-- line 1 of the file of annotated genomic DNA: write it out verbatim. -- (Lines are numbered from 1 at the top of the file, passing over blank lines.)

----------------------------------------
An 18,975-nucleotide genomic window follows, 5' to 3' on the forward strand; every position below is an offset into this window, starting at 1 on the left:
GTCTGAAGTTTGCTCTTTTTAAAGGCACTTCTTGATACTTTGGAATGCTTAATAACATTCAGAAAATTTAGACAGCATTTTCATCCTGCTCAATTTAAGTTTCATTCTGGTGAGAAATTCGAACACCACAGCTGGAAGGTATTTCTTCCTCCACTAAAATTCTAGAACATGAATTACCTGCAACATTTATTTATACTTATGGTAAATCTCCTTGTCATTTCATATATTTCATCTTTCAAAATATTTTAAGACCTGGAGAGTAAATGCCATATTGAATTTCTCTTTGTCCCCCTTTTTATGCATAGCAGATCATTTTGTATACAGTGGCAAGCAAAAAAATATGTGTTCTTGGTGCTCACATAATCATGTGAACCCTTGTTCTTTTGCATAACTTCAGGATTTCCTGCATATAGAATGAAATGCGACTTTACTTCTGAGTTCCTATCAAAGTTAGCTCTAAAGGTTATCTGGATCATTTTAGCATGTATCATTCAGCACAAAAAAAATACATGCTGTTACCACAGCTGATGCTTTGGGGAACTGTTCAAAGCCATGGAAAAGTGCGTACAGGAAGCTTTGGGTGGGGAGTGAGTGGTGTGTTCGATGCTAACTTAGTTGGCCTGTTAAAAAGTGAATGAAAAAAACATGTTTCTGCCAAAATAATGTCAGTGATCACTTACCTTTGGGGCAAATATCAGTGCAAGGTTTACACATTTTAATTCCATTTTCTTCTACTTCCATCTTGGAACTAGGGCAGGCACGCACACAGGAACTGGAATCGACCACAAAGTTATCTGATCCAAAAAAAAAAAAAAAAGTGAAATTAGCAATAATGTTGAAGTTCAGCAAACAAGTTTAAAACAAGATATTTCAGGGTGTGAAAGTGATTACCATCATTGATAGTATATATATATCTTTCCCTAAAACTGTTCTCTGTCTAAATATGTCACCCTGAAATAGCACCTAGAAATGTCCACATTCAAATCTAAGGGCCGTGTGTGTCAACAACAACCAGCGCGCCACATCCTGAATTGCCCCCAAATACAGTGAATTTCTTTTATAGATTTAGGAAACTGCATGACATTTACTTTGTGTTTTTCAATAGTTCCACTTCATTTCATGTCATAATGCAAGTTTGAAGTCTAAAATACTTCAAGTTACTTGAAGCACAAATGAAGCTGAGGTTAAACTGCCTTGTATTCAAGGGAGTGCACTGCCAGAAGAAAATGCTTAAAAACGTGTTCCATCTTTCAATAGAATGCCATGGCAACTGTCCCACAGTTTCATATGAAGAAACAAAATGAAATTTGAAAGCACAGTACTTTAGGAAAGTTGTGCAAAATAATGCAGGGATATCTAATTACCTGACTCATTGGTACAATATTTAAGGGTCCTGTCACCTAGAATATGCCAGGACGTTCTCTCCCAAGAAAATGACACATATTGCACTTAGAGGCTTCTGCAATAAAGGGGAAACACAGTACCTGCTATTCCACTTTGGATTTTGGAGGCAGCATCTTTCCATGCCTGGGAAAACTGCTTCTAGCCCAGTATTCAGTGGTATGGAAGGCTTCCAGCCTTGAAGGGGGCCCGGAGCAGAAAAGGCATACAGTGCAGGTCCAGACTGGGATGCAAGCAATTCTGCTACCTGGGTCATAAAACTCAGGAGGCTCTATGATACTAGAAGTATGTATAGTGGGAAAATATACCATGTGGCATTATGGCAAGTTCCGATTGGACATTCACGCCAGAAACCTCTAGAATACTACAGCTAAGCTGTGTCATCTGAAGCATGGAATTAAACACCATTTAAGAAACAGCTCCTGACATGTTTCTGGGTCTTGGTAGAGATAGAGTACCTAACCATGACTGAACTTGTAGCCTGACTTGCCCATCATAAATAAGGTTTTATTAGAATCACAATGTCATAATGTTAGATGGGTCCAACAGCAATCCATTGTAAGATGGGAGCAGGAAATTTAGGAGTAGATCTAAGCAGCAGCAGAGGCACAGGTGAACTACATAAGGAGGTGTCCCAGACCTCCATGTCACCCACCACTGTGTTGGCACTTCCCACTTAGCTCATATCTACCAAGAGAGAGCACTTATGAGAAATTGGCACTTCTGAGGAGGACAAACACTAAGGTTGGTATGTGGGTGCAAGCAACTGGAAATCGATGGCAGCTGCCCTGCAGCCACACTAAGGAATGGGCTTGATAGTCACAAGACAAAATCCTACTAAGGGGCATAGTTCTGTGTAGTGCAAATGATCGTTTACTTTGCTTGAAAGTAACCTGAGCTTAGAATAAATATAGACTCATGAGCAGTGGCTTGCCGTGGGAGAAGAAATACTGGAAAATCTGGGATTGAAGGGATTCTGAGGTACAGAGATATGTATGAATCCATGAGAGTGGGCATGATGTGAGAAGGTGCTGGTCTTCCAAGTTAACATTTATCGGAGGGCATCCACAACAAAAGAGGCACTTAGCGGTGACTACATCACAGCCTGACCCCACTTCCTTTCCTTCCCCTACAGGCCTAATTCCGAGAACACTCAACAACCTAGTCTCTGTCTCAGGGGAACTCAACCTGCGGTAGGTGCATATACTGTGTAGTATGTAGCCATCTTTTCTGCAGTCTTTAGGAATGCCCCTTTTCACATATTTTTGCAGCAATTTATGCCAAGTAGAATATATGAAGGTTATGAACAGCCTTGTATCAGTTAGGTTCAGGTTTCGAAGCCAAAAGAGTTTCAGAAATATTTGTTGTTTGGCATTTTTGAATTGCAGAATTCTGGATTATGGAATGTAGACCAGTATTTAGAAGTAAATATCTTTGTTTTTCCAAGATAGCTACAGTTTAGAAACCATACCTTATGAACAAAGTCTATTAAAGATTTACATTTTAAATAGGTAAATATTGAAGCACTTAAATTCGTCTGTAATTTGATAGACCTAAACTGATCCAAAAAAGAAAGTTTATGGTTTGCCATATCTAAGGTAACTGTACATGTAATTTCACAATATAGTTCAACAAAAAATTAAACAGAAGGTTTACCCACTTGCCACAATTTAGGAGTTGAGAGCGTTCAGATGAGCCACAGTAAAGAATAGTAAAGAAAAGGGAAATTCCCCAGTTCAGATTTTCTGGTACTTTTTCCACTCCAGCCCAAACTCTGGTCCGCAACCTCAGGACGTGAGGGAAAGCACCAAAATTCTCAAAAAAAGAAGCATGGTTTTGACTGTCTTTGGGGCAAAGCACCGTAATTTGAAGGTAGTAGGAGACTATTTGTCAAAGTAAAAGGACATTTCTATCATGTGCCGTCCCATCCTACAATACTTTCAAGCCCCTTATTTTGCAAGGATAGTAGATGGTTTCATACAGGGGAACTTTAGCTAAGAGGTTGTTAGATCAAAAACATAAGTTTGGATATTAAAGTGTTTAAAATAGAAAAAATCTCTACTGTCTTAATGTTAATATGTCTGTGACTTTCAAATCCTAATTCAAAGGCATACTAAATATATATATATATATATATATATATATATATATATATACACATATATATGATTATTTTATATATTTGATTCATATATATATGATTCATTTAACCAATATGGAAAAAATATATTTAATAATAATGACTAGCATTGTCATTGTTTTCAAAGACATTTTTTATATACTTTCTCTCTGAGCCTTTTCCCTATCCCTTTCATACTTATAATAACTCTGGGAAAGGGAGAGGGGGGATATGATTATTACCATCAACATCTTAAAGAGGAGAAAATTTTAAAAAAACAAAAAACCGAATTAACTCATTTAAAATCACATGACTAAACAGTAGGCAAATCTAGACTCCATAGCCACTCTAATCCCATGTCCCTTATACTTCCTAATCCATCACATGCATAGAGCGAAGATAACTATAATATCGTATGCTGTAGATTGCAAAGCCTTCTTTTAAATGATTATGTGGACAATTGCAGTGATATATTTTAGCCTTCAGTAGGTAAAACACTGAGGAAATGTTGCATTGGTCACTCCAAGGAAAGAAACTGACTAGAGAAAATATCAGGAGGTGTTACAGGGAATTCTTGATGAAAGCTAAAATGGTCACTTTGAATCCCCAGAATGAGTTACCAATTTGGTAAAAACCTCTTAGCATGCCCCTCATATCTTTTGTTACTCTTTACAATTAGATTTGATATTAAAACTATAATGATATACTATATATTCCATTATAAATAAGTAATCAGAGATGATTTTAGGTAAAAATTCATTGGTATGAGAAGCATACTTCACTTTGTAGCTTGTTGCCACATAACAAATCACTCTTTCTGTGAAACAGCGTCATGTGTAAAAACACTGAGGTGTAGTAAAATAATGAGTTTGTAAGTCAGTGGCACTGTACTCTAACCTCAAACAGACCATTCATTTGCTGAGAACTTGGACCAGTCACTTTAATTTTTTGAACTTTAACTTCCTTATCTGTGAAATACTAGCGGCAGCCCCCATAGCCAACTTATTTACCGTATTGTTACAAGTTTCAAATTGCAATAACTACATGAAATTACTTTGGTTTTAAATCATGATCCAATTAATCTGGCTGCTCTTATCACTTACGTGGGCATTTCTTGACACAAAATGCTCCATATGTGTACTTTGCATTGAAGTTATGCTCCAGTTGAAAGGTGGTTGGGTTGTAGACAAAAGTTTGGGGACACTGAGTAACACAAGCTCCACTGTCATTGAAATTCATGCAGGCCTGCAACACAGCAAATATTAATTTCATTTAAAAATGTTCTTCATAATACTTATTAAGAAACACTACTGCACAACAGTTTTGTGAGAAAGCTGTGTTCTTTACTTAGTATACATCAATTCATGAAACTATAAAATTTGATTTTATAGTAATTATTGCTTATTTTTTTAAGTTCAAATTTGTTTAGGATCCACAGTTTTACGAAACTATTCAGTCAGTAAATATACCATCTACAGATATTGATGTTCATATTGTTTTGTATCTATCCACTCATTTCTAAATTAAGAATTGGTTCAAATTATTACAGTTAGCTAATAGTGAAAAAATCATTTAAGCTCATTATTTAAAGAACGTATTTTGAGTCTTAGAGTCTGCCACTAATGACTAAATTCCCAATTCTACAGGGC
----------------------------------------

An 18,975-nucleotide genomic window follows, 5' to 3' on the forward strand; every position below is an offset into this window, starting at 1 on the left: